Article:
Login Form

Low Carb Diet


Low Carb Diet


Are you hungry all the time?

Low Carbohydrate Diet:  prevent/reverse common medical illnesses.


As we discussed, insulin resistance contributes to a myriad of symptoms and adverse health effects. In addition to diabetes and the complications of diabetes, insulin excess contributes to weight gain, depression, fatigue (tired all the time), high cholesterol, hypertension (high blood pressure), hardening of the arteries, fluid retention, and subsequently strokes and heart-attacks. Our current medications are designed to deal with the consequences of excess insulin, but not the underlying cause. Actually, our current standard treatment for diabetes *IS* supplemental insulin injections (when the oral medications are ineffective). This excess insulin does serve to lower the blood sugar level (treats the symptom), but the unintended consequences are the many ill effects. This is a case where the treatment…is the problem. But without the treatment, the problems are even worse.


So we suggested a low carbohydrate diet as a likely prevention to diabetes. It’s only logical that cutting back on sugar will serve to lower insulin levels…and lower insulin levels means less insulin resistance. Less insulin resistance means that the symptoms of hyperinsulinemia (high insulin levels) diminish. So that means that you lose weight, have more energy, are less hungry, your cholesterol profile improves, your blood pressure normalizes, and your risk for heart attacks and strokes are decreased.

It is important to continue taking your medications, and in conjunction with your physician try alternative treatment options – especially if you already have diabetes (or another diagnosis due to hyperinsulinemia).



So how do you begin this new lifestyle? A low(er) carb lifestyle.


First, it’s important to realize this is a life-style modification. That means that this should not be something you do just for a little while. Understand the pros/cons of the diet. There are many online resources that demonstrate the efficacy and safety of a low carb lifestyle. Drs. Eades’ Protein Power is an excellent resource with extensive scientific bibliography for interested parties. After reviewing his books and website, in conjunction with my own independent research, it’s completely logical to me that a low carb diet is better for humans. And many of our current health maladies are directly linked to our overindulgence in sugars.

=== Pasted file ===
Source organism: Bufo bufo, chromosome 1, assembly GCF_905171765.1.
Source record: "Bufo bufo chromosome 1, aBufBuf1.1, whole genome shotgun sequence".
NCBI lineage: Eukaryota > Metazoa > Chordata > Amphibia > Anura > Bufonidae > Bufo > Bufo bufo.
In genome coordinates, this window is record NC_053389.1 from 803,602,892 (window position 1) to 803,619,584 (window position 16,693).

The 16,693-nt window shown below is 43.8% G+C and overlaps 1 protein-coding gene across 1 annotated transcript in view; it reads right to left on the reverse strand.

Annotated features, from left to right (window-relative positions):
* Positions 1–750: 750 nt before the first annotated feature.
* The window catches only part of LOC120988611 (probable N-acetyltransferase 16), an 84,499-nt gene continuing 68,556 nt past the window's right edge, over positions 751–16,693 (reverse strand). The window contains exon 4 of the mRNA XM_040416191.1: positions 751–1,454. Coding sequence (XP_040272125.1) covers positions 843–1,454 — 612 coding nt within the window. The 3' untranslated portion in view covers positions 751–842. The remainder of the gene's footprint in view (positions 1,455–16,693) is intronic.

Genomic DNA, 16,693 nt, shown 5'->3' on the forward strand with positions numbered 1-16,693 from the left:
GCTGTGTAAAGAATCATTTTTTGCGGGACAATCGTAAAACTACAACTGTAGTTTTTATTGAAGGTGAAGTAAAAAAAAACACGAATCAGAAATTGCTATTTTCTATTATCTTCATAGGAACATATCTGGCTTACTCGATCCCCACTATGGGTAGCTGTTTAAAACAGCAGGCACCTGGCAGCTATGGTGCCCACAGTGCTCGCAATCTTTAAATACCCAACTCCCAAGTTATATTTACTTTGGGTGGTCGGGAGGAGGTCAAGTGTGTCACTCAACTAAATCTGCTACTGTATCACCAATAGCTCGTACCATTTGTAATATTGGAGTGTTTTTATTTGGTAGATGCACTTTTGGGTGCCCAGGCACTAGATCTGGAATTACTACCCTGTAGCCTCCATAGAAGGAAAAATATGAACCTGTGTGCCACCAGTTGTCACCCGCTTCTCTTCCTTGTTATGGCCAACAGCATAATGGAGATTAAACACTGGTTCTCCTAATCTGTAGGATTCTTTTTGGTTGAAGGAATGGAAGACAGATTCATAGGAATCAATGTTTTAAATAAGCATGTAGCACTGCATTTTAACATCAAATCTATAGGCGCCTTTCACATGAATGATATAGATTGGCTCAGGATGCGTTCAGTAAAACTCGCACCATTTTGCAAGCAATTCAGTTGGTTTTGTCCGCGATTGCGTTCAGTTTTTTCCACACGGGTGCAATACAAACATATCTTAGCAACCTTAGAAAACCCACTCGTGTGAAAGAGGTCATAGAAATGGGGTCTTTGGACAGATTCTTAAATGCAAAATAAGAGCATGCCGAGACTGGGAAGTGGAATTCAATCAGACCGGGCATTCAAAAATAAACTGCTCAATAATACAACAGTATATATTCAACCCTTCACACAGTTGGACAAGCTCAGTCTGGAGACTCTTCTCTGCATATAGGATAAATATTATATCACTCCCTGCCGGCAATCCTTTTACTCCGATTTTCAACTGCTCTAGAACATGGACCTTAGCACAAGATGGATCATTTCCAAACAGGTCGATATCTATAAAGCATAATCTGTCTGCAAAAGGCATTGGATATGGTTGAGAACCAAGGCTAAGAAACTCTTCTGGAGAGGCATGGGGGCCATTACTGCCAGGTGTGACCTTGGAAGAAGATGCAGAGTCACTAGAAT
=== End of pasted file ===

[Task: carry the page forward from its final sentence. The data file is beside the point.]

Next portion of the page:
There are a few books published on low carb diets that are fantastic such as Protein Power, and The New Atkins For a New You. It’s important to read one of these books so you’ll do the diet correctly. So many people think Atkins is just steak and eggs for the rest of your life…and when they get fed up with that, they quit. Also, there are health considerations if you do the diet incorrectly. To avoid problems and failure, it’s a good idea to acquaint yourself with the logistics of the diet. Discussed in the books are vegetarian options, menus, recipes, carb counting tips, and scientific support and bibliography for your review and consideration.


After making the educated decision to pursue this change, and familiarize yourself with diet, I recommend enlisting support from your family. It’s always easier to eat better when everyone in the family is committed to health.


Find a few staple foods that you can eat when time is tight – and have an ample supply in your home. Chicken, turkey breast, turkey deli meat, cheese, and nuts are okay. Keep “sweet” things, out of the house. Limit breads and pasta in the house. When you eat out choose meats without sauces. Limit fruits. Drink plenty of water. Coffee and wine are okay. Remember lemons *do* have some carbs. Take a multivitamin.


The first 7-10 days are the most difficult. Just finding “acceptable” foods, and dealing with bad breath, nausea and fatigue makes the diet difficult at first. The great thing that keeps you motivated is the weight loss, and the lack of hunger you feel. It is awesome to NOT have to feel the need to eat every 2-3 hours!


To alleviate these symptoms drink plenty of water. Consider taking potassium supplements. Over the counter they are sold at 99mg capsules (which is about 2.5 mEq). Take 3-4 of them, only once a day (too much potassium can cause huge problems with the electricity in your heart). Also take multivitamin to include magnesium and vitamin D supplements. These measures tend to alleviate fatigue and mental cloudiness until your body adjust to utilizing ketones (fat) for energy in lieu of sugar.


Of course, be sure to talk this over with your doctor. It is important that your kidneys are normal, and to attempt self-treatment of serious medical illnesses is not advised. However, it is appropriate for you to understand and participate in your own health care. Discussing alternative options such as this is completely appropriate. Doctors appreciate patients who make their own health a serious matter. Research and life-style modifications are typically low risk and are very empowering activities that yield outstanding results.